BWW Reviews: Sondheim's INTO THE WOODS A Magical Force at Milwaukee's Skylight

In conceiving a contemporary fairytale masterpiece, the legendary Stephen Sondheim and James Lapine compose and write of why these fantasies and tales resonate in modern culture with their incredible Into the Woods. The renowned musical makes theatergoers' wishes come true in the Cabot Theatre when Skylight Music Theatre locally sources a marvelous cast that will make hearts melt under award-winning Edwin Cahill's direction.

Cahill imparts Milwaukee's personal touch to the cast with the main characters, the Baker and the Baker's Wife, costumed in boho, 21st century clothing. Notice an over-the-shoulder bag that reads "Beans and Barley." the city's East Side, popular vegetarian bakery-restaurant. Cahill asks for a tongue-in-cheek jumorous delivery to Lapine's book, although by the second act, silence overcomes the audience as Jack's woman giant destroys much of this fairytale world when climbing down the vine grown from the Witch's magic beans.

After the musical's award winning 1987 debut, few musicals have touched on, speak the myriad depths inherent in the parent-child relationship as has Sondheim and Lapine's Into The Woods. Parenthood, a wish for many adults, takes center stage and then resonates on multiple levels with anyone who has a parent or has been a parent.

Entangled through each scene and song, resembling the dangers of the woods in the musical, the audience faces the true stories lurking in their own past or present: A barren baker and his wife who wish to have a child, the baker abandoned by his own father as a child because his father felt guilty. A Witch who laments her daughter's (Rapunzel) coming of age and continually tries to shield her daughter, now entranced with a prince, from an evil world when she sings, "Who loves you more than I?"

Another mother loves her son (Jack and the Beanstalk) despite his foolish ways, yet he obeys his mother and brings her the desires of her heart, wealth. A young girl (Red Riding Hood) tries to remember her mother's advice, "Don't stray, Stay on the path," when she takes treats to her ailing grandmother, and learns the hard realities of this journey in the song, "I Know Things Now," And central to this story, in the age old Cinderella tale, a vain Stepmother and her two daughters mistreat the adopted daughter, who seeks solace at the grave of her true mother. Intwined in each song, listen to these truths, because "Children will listen, do what you do, hear what you say... wishes can cast a spell far behind what you can see."

Skylight assembles a star-studded cast for this spellbinding season finale and includes the Baker's Wife, Karen Estrada, who absolutely sparkles in this role, one of her best. as a luminous force on stage, equalling Natalie Ford's exceptionally enchanting Cinderella. Susan Spencer's Witch transforms from manacling to glamorous in an instant, loosing her magic powers along the way. Rhonda Rae Bush gives a rich performance in the role of Jack's frustrated and then delighted although horrified mother when she learns Jack stole from the giant to make her wealth reality. Playing the girl in the cape Little Red Ridinghood, Kaylee Anable gives her all in ther solo "I Know Things Now."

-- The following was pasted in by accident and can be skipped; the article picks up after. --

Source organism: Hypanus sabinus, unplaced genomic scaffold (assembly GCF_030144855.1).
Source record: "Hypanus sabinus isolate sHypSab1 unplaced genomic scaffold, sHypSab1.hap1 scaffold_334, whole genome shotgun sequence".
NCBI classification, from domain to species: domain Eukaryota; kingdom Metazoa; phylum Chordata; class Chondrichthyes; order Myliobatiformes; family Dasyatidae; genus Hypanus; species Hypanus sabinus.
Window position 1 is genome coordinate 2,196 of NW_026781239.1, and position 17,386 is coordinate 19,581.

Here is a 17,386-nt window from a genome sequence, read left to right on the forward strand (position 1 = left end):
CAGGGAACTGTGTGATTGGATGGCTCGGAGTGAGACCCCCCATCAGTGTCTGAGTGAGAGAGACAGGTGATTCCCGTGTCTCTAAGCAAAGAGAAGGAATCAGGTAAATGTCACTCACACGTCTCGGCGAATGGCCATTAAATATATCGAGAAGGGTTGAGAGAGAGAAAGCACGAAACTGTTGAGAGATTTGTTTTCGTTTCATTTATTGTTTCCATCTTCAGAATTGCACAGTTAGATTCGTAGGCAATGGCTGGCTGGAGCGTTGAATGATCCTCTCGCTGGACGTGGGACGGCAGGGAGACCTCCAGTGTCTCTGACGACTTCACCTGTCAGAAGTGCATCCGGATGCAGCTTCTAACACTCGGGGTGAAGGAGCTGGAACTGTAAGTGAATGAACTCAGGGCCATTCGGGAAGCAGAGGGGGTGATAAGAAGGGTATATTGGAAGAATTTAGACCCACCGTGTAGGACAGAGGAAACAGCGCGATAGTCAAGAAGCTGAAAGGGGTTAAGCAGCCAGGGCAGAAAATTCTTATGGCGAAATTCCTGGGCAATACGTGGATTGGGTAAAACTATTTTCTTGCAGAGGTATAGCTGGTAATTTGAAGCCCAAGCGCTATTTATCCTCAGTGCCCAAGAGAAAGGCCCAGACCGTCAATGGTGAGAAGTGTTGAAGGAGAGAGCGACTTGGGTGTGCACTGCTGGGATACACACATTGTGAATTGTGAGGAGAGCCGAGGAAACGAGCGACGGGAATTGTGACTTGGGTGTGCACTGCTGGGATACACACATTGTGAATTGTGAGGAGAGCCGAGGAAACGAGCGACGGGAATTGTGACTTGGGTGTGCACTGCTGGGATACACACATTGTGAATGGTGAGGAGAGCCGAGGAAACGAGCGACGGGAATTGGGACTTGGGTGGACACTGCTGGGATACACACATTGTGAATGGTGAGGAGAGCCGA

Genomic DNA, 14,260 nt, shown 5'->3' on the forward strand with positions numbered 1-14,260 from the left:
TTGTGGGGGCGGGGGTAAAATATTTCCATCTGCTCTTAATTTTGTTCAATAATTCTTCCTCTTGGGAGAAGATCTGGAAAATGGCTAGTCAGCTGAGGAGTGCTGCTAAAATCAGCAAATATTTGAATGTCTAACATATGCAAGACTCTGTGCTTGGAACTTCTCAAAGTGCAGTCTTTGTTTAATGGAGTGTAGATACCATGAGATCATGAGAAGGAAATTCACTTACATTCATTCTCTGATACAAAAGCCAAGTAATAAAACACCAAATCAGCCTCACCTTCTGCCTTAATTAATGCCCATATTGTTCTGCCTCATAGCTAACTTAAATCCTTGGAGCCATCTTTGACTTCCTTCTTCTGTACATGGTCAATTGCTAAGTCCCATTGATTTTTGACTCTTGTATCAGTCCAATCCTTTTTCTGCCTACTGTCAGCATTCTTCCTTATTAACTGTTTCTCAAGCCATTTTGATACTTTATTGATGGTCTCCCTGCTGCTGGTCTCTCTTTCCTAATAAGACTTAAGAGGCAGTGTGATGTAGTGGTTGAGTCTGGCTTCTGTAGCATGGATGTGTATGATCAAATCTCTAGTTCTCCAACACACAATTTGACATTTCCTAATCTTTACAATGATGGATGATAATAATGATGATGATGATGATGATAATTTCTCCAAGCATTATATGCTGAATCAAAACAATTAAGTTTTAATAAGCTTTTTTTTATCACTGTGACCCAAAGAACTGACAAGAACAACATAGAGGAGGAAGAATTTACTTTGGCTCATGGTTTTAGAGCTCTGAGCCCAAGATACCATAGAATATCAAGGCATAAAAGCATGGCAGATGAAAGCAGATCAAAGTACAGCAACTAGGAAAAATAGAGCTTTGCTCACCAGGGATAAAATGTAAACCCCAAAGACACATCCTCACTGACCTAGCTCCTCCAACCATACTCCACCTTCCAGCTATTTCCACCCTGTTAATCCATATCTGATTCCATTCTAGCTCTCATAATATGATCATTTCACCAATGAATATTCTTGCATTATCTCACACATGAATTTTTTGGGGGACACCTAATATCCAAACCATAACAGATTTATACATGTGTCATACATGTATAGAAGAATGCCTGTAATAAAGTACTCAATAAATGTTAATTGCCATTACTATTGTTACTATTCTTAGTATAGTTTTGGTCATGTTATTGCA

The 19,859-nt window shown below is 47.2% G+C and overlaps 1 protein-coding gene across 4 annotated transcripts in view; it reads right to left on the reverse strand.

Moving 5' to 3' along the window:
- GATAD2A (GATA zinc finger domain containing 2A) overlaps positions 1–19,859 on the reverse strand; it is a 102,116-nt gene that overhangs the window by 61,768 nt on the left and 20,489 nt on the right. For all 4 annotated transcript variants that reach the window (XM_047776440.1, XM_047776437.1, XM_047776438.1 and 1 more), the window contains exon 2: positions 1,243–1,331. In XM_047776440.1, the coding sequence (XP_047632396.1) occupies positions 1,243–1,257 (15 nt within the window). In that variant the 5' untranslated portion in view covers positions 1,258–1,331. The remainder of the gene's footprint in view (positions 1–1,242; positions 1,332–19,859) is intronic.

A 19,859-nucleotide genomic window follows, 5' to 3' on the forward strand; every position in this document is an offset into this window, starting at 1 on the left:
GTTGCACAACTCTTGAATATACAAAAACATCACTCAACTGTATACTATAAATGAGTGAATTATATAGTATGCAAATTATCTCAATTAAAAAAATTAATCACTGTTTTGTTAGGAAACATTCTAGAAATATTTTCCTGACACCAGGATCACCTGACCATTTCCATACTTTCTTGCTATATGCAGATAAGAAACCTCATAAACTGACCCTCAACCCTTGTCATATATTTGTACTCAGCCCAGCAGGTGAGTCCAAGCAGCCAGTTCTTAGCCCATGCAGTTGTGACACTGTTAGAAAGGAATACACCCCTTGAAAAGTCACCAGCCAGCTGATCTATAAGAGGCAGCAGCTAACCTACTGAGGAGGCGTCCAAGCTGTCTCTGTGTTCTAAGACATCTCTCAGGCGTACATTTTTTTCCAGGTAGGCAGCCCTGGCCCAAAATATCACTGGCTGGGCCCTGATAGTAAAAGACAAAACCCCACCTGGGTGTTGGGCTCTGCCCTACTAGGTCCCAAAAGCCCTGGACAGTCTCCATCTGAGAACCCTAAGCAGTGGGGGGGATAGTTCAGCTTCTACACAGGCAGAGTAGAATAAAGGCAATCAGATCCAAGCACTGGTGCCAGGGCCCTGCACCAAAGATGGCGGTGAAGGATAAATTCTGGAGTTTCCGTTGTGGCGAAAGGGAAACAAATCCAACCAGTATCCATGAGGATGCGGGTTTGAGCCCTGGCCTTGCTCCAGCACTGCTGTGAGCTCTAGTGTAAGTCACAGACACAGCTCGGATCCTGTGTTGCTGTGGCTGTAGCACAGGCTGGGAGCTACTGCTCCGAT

Associate Artistic Director Ray Jivoff plays a dual role and narrates the story, in two pitch-perfect characters. As the Baker, Jonathan Altman counters Estrada with a tender commanding personality, equally frustrated as the father unable to comfort his newborn son. The two Prince Charmings, Joe Fransee and Ian Toohill, live up to "raised to be charming instead of sincere"-and dramatically sing to the allure of the unreachable in "Agony.," although Ryan Stajmiger gives Jack a unique charm of his own. To create thei intense Into the Woods theater magic,

Lighting and Scenic Designer Peter Dean Beck imagine mile high beanstalks, forbidden towers, and great giants that combine with costumes designed by Shima Orans. A 14-piece orchestra conducted by Mark Mandarano accompanies the musical in sophisticated Broadway style.

While Sondheim travels to psychologically dark places in his Into the Woods, similar to the original Brothers Grimm fairytales, he may subconsciously carry these horrors from his his own childhood, Yet he powefdully reminds the audience a happy ever after can be timelessly possible. When disappointment, disillusionment and unfortunate loss happen along life's way, Sondheim composed, "No One is Alone." Fresh paths through the woods are forged, reconciliation occurs and new wishes may come alive, places where "Witches can be right...Giants can be good."

Sondheim and the Skylight's wondrous Into the Woods reexamine with refreshing wit and incredible melodies the joy and sorrows of parenthood, marriage, life itself, while celebrating the magical force of merely appreciating the present. Perhaps like Cinderella, the Skylight audience might conclude: "My father's house was a nightmare, the castle was a dream, now I want something in between."

Skylight Music Theatre presents Into the Woods in the Cabot Theatre at the Broadway Theatre Center through June 14, just before there annual Skylight Night, Once Upon a Time, on June 20. For more information or tickets please call: 414.291.7800 or www.skylightmusictheatre.org.

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From This Author Peggy Sue Dunigan

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